Jerome Powell, the Federal Reserve chairman, reiterated Thursday that the Fed plans to evaluate the health of the economy before moving ahead with any new interest rate increases.
Patience is the Fed’s new watchword, and Powell used it at least four times in his remarks.
He said that 2018 was “a very good year for the economy,” and that the Fed saw signs of continued momentum in the latest economic data. Financial markets, on the other hand, have shown signs of anxiety about the economic outlook, particularly the slowing pace of international growth.
“We have the ability to be patient and watch patiently and carefully as we watch the economy evolve,” Powell said Thursday in remarks before the Economic Club of Washington, D.C.
He said the Fed would wait to see “which of these two narratives is going to be the story of 2019.”
Richard Clarida, the Fed’s vice chairman, delivered a similar message in a speech Thursday night in New York — including three mentions of patience.
“We begin the year as close to our assigned objectives as we have in a very long time,” Clarida said, referring to the fact that annualized inflation is just below 2 percent and the unemployment rate was 3.8 percent in December. “In these circumstances, I believe patience is a virtue and is one we can today afford.”
Powell was interviewed by David M. Rubenstein, co-founder of the Carlyle Group, a private equity firm in Washington where Powell worked as a partner between 1997 and 2005.
The two men have an easy rapport, and the conversation was unguarded, particularly when Powell was discussing himself rather than the policies of the central bank. Among other details, he told the audience that the food at the Treasury Department was better than the food at the Fed; that he could see any word spelled forward and backward in his head; and that he went by Jay because his father also was named Jerome, “and my mother would call my father Jerome when he was in trouble.”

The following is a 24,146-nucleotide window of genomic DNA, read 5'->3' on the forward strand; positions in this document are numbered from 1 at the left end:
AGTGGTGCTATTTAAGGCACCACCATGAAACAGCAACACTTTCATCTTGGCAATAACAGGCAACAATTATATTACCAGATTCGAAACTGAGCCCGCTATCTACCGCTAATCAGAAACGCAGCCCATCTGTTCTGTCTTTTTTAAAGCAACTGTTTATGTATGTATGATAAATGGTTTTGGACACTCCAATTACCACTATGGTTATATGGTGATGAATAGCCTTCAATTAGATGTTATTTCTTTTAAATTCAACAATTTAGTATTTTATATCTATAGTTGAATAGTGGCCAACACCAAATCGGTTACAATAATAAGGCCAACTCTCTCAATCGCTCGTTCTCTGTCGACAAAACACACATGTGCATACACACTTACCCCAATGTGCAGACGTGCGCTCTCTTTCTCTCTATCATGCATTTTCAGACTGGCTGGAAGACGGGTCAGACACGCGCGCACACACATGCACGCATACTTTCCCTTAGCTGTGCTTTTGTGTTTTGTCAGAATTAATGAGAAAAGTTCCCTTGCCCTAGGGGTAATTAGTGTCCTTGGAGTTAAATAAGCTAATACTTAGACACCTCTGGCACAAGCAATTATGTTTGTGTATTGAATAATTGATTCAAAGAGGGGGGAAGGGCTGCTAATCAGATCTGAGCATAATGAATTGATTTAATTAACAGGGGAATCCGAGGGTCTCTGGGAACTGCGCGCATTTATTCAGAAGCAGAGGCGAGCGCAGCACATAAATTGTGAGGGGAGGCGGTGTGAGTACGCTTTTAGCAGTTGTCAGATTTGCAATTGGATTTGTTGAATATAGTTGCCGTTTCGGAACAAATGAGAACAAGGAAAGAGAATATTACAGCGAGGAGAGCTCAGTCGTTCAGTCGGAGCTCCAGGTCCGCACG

Rubenstein asked whether people laughed more at his jokes now that he ran the Fed.
Powell responded, “I think my jokes have always been well received, frankly.”
The substance of the conversation closely resembled the contents of other recent remarks by Powell and by other Fed officials. In addition to emphasizing the ruddy health of the U.S. economy, Powell noted that inflation remained steady, allowing the Fed to watch and wait.
He acknowledged some clouds on the economic horizon. Of these, he said the weakness of global growth was probably the most concerning. “The principal worry is really global growth,” he said. “The question will be: How much does that affect us?”
Powell said the partial shutdown of the federal government was not taking a significant toll on broader economic growth. But he added that a continued shutdown would prevent the publication of new economic data. That would leave the Fed with less information as it grapples with increased uncertainty about the economic outlook. The Census Bureau and the Bureau of Economic Analysis, which are part of the Commerce Department, will not release any data during the shutdown, including gross domestic product numbers.
The Fed’s decision to pause, at least for a few months, has pleased financial markets. Stocks fell sharply after the Fed raised its benchmark rate in December, and Powell emphasized that more rate increases were likely. But since the Fed’s change in tone, stocks have been rising again.
The pause also is likely to gratify the Trump administration, which campaigned insistently and publicly for the Fed to stop raising interest rates.
Powell emphasized again Thursday that the Fed was not taking cues from the White House.
He also said that he had not received an invitation to meet with Trump, a plan hatched by White House advisers in December that might have lost its purpose.
Also Thursday, the Fed said it had transferred $65.4 billion in profits to the Treasury in 2018.
The earnings come mostly from the Fed’s holdings of Treasurys and mortgage bonds. The 2018 total was less than the $80.2 billion that the Fed transferred in 2017. The Fed has reduced the size of its balance sheet. It also pays interest on the reserves that commercial banks keep at the central bank, and the rise in interest rates increased those payments, which totaled $38.5 billion last year.